Submitted for your consideration: A story ripped right from high school nostalgia (circa 1985) captured on audio for the first time in front of a live audience. The names of the participants may be different to protect the innocent and the stupid.
I figure that since the majority of people working at McDonald's now are high school students, and we all know that High School students are prone to break out into song about anything, these gentlemen (who were very happy at mopping and cleaning out grease traps) must be the closest thing the 70s had to High School Musical... expect Fame.
I'm guessing most people remember their first "run" in with homestarrunner, and though I found the stuff infectious for a long time, I really haven't checked back for a while. I guess I can't call web animation nostalgic, but a relatively new episode of Teen Girl Squad reminded me of the absurdity and hilarity of the shorts.
If you haven't been back there in a while, take a look and remember the glory of Trogdor, Fluffy Puff Marshmallows, and Strong Bad Email. If you've never gone there, Trogdor will burn your thatched-roof cottage.
Apologies for the less-than-stellar quality of the embed, but HSR.com has yet to provide an easy embed option.
In as much as I have trouble staying concise (especially when I get on a roll) the ability of a person or organization to convey a story or message in a short period of time is admirable. It is a skill that especially becomes necessary when acknowledging that learning skills are diversifying to include "snippet education".
I can't complain. Most of my knowledge of US History (being a Canadian) came from three minute Schoolhouse Rocks cartoons sandwiched in between the Superfriends and Laff-a-lympics. I suppose that's where I also got my basic knowledge of Parts of Speech, because Verb is What's Happenin'.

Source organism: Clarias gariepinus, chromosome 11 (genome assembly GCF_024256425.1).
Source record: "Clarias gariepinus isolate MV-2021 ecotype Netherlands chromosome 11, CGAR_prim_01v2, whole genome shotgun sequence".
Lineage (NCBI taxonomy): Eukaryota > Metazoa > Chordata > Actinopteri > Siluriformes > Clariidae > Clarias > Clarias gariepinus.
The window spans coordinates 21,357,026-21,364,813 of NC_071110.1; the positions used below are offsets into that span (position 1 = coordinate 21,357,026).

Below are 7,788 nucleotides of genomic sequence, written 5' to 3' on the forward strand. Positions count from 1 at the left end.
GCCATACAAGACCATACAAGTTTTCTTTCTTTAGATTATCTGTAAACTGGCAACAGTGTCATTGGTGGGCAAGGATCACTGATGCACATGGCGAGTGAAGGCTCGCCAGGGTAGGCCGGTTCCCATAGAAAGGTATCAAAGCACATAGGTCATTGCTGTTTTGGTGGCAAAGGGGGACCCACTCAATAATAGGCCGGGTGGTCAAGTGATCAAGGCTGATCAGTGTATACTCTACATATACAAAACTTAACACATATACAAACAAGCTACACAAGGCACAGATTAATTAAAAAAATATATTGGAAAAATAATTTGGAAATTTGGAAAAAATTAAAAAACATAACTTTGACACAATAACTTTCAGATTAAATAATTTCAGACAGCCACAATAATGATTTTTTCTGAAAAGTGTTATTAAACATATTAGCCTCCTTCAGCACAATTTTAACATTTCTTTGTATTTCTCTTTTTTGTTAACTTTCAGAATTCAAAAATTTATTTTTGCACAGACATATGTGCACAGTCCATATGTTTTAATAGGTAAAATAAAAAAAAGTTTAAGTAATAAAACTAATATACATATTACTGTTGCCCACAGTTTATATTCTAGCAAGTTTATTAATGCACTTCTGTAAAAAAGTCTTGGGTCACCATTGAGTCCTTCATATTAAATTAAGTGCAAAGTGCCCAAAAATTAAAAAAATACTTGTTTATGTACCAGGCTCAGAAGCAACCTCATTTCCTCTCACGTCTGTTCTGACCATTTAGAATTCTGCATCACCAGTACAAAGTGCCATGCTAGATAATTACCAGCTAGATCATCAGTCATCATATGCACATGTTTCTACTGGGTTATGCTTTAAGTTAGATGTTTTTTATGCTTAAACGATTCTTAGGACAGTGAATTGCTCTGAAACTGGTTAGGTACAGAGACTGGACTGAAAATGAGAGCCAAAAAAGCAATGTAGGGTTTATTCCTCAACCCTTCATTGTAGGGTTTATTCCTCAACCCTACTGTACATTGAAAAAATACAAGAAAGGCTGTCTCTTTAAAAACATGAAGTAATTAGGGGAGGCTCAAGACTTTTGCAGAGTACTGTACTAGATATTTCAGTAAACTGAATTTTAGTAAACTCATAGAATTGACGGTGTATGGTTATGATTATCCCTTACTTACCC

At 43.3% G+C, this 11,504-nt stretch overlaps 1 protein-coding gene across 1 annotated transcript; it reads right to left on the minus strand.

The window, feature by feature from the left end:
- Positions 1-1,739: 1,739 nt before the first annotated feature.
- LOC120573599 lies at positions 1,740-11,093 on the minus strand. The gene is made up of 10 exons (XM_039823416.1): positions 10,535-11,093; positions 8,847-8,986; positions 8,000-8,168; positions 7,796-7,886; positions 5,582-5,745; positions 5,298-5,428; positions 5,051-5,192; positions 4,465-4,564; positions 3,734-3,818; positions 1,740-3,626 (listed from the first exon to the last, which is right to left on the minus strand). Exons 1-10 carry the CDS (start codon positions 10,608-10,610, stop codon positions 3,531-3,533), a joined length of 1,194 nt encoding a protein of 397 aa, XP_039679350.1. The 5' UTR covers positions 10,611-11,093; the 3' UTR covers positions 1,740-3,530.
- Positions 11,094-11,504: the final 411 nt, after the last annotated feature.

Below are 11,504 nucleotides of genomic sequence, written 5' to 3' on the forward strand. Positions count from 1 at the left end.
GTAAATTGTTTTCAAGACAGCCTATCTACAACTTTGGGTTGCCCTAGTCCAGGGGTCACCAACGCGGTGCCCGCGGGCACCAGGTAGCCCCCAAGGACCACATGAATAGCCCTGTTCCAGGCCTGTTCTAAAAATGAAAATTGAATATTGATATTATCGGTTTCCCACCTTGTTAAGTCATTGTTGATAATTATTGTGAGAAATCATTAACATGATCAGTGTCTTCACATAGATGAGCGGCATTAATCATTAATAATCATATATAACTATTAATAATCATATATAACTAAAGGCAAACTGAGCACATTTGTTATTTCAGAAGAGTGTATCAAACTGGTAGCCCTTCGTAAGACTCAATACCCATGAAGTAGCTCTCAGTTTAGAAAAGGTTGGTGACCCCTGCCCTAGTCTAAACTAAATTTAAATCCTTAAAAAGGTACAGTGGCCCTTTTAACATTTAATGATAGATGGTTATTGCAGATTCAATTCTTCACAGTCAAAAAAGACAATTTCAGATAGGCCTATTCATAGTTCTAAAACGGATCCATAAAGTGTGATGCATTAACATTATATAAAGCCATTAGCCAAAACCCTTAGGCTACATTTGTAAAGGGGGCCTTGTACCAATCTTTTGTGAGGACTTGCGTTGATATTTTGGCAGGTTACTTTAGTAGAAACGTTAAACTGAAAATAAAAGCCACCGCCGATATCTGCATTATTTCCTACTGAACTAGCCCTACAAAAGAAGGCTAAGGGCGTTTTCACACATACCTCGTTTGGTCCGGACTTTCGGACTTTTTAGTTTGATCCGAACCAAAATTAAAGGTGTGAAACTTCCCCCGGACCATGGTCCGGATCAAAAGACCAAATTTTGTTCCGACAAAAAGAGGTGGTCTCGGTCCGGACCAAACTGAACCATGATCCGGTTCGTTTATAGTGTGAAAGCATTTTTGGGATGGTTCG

I do not think, however, that either extreme of learning can be sacrificed totally for the purposes of today's educators. The one-minute long Amnesty International video showing the different faces and horrors of war over the centuries is a fine example of making an impact in a short period of time. But, as much as we might like to believe this is learning in a minute, the process of comprehension and analysis takes us far beyond what could be termed "snippet education".
The descriptor "snippet", which I like to join to not only education, but journalism as well, doesn't really speak to a full education process in as much as an introduction of a concept. But that is really what the web is turning into, brief (sometimes very brief) introductions of concepts. The Twitter link referral often doesn't even introduce a concept so much as provide an advocacy gateway for the link itself. The greatest use of "snippet education" can be derived from elective learners, i.e. people who get to pick what they want to learn next. Quite frankly, if someone doesn't want to learn history or grammar or multiplication tables, even one minute is too long.
So while there is a constant push to integrate web2.0 and like technologies into modern education, there is often an inconsistency between the methodology and the pedagogy. The web has become the great repository of elective learning and, for that purpose, is unequaled in scope and accessibility. While education advocates have been clamoring for free education for years, the web can provide a great tool for self-instruction and free learning. The web and its like technologies are not, however, the be all end all of formalized education.
Multimedia can be great, but can also cloud a concept. As much as students are more likely to think an impactful snippet is cool or memorable, such an impact is shallow. The deep learning starts to arrive through discourse and discussion, which, on an individual level, could be facilitated by the web, but on a real life level is much better achieved through face-to-face interaction.
Someday all public schools will be able to afford the tools which will allow these methods to be meshed together seamlessly, but one or two computer labs doesn't cut it. Until then, a thousand shallow dents of knowledge is probably better than tabula rasa, but one or two deep wells of knowledge is probably preferred in the long run.